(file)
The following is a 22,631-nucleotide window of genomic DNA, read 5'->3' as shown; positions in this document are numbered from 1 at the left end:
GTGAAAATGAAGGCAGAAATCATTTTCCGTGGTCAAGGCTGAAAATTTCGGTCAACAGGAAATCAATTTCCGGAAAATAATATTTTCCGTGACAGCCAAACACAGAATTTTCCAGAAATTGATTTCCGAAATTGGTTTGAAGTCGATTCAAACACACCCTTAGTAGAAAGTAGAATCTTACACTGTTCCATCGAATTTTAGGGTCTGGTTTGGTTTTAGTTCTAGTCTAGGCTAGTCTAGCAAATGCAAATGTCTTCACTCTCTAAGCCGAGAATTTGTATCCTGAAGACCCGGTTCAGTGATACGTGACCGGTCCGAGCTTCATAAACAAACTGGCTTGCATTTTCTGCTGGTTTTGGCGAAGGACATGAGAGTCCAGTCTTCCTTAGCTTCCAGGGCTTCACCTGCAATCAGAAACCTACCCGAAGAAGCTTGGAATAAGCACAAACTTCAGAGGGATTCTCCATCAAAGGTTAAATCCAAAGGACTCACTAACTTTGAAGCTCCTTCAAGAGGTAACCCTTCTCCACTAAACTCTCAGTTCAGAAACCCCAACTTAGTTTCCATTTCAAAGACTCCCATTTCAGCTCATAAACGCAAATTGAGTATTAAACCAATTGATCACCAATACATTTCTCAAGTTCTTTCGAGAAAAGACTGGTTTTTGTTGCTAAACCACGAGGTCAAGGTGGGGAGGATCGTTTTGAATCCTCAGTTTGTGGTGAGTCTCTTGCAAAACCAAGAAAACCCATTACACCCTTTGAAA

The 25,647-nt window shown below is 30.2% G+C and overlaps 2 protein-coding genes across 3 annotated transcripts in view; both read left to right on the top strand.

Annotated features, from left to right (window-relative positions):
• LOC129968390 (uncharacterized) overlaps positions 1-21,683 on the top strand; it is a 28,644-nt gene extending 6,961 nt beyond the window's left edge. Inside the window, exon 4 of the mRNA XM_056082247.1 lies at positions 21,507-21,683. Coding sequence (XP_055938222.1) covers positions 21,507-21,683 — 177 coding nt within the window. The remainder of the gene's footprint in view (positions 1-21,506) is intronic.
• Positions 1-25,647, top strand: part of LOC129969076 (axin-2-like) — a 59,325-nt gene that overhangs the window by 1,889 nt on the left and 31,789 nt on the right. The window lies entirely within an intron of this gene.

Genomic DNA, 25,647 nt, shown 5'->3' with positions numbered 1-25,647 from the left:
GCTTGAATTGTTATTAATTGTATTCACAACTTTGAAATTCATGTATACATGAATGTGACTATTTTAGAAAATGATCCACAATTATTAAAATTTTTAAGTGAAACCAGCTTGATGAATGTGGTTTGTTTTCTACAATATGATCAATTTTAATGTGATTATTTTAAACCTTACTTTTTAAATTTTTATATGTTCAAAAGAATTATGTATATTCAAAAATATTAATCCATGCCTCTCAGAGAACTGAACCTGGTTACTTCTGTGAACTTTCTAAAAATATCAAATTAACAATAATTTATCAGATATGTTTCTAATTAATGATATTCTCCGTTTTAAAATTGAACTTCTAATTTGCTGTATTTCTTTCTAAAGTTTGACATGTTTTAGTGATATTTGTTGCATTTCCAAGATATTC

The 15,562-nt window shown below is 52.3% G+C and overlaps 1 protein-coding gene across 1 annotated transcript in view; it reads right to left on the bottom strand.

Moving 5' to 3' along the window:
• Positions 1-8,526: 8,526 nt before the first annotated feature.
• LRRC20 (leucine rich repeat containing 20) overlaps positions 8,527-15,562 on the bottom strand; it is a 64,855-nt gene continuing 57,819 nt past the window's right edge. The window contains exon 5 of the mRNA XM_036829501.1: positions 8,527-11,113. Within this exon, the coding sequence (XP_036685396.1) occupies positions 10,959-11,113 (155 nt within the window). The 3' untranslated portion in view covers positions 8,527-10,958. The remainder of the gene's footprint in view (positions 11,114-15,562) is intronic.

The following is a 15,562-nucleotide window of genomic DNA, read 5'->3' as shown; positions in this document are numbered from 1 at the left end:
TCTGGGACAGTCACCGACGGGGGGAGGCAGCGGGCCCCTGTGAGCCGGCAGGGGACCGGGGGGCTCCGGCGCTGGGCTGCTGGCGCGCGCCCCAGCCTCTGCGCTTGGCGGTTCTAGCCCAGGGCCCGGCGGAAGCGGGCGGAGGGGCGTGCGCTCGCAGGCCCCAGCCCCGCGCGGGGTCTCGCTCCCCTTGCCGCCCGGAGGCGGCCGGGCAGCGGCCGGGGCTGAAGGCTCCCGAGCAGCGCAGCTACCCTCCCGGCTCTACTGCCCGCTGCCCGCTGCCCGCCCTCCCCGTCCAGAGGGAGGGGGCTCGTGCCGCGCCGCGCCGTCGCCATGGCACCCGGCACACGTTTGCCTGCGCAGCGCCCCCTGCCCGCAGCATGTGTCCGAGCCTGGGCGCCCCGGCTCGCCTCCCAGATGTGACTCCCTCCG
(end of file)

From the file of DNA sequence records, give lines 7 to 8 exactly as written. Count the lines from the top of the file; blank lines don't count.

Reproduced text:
Genomic DNA, 25,647 nt, shown 5'->3' with positions numbered 1-25,647 from the left:
GCTTGAATTGTTATTAATTGTATTCACAACTTTGAAATTCATGTATACATGAATGTGACTATTTTAGAAAATGATCCACAATTATTAAAATTTTTAAGTGAAACCAGCTTGATGAATGTGGTTTGTTTTCTACAATATGATCAATTTTAATGTGATTATTTTAAACCTTACTTTTTAAATTTTTATATGTTCAAAAGAATTATGTATATTCAAAAATATTAATCCATGCCTCTCAGAGAACTGAACCTGGTTACTTCTGTGAACTTTCTAAAAATATCAAATTAACAATAATTTATCAGATATGTTTCTAATTAATGATATTCTCCGTTTTAAAATTGAACTTCTAATTTGCTGTATTTCTTTCTAAAGTTTGACATGTTTTAGTGATATTTGTTGCATTTCCAAGATATTC